So, I did what any God-fearing woman would do—I prayed, ‘Help me, Lord. Help me to come to you.’

Then I pushed through the fear and fatigue because I knew God wanted more for me. And the more I prayed honest . . . the more I got to taste the intimacy he’s invited me to share.

And usually what I think might be harrowing is often healing.

Elisa reminds me:

 'Honest opens us to help. And help that wholly heals comes from God alone.’

My fears dissipate, and I feel rested in His love. 

‘I had feared that if I dared go honest, I’d be cosmically zapped, that I’d be forever misunderstood—even rejected. I wasn’t. Instead, I was scooped up and held in a safe embrace. Then I assumed I’d be sizzled into abandon—forced to utterly give up my honest desires. In reality, I yielded tender toward God and what I knew he ultimately wanted for me. Instead of being lost in abandon, I was found. Really, the one thing I’ve given up in this journey is the very fear I was running from.’ The Prayer Coin - Elisa Morgan

Amen, Elisa. I wholeheartedly agree. Thanks for being used by God to draw me, once again, into His embrace.

So, my friend, you don’t have to miss out, learn from my mistake. 

God says come . . . come scared, come weary, just come . . . pour out your heart to Him. Really pray. Face your fears. Do the work. Embrace the gift . . . embrace what God is offering you—a closer, more intimate walk with Him . . . ‘all because of Jesus, and all in His name.

Grace and peace to you,


What About You?

What's stopping you from presenting the real you to the real God?
When last have you dared to pray honest--questions, doubts, laments and all?

You can pick up your own copy of 'The Prayer Coin' here.  
You're welcome, in advance. :)


  1. This is a post that most definitely has me wanting to examine my own heart. One of my prayers that I whisper often is literally one word, "Closer" because I do most definitely always want to have a strong desire to continually draw closer. This had me thinking on what if there are any areas that I've been hesitant because I am unsure if I can or (be honest) I will want to do what is asked of me. Never thought of me fearing in that way but I need to take time with this. Thank you for getting me on a thought process that I need to think more on. #graceandtruth linkup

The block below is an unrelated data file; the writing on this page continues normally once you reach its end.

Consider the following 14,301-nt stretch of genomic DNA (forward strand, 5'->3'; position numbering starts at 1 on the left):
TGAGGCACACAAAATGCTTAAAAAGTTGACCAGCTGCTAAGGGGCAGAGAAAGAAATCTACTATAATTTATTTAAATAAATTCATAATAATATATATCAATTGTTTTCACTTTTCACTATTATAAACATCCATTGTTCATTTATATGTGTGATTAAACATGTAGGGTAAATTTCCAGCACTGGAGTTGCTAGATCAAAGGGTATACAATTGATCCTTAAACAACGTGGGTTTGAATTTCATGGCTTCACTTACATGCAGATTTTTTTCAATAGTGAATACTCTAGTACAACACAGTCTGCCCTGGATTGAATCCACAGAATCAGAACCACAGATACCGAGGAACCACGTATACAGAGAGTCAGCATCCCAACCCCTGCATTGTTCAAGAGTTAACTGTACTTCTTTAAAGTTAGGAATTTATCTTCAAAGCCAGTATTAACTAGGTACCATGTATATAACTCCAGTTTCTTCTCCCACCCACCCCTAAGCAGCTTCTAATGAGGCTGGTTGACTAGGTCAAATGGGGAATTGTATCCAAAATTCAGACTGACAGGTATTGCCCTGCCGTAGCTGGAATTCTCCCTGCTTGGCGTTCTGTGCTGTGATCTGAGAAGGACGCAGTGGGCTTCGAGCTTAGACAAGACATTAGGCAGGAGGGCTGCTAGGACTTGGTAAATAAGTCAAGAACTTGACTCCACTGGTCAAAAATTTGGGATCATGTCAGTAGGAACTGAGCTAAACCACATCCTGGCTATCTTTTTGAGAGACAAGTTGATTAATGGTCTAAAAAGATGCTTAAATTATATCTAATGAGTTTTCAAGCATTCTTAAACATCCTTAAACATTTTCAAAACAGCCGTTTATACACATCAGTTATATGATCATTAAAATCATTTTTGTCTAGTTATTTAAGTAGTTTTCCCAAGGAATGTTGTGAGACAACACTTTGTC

1. I love that prayer, April! Closer! It's a prayer that I'm sure God delights in answering. We can be confident that it is God himself, who works in us both to will and to work for His good pleasure. (Philippians 2:13) So thankful that He wants us this close!

  2. Carlie, this book sounds like one I truly have to read. Thank you for your candor about your own prayer struggles, too. I know we all find ourselves in that place from time to time when getting naked with God is too intimidating and frightening, when it never has to be.
    A blessed Easter to you and yours!

    1. It definitely is, Martha. I highly recommend The Prayer Coin! And yes, you’re so right; it doesn’t ever need to be intimidating or frightening to approach God. So thankful for Jesus making a way for us! Blessings to you as you celebrate!

  3. Wow, I have a feeling I've been running scared in my prayer time. And the truth is, I've seen my laziness too. It just feels more comfortable to pray the safe, easy prayers. The right words without the right heart. Thank you for this, Carlie and for sharing Elisa's book with us.
    Blessings to you, my sister.

    1. Yes, my sister, it’s good to know we are not alone in our struggles. But if we venture out of our comfort zone and wade into the deep waters of brave honesty, we will be rewarded. Let’s press on for that intimacy, it’s ours for the taking. Blessings, my sister!

  4. This sounds like a great book - I love the quotes! And I agree, there are times when it's easier to hold back from God, but it brings so much freedom when we do come as we are and know that we are completely accepted by him.

    1. Yes, Lesley, coming as we are does bring freedom, and I'm so grateful for that! And yes, it's a great book; I highly recommend it.

  5. Isn't it amazing that God wants to hear our words and thoughts? He is all about relationship while I am all about results.
    So much to learn . . .

    1. Totally amazing, Michele! I am right there with you—so much to learn . . .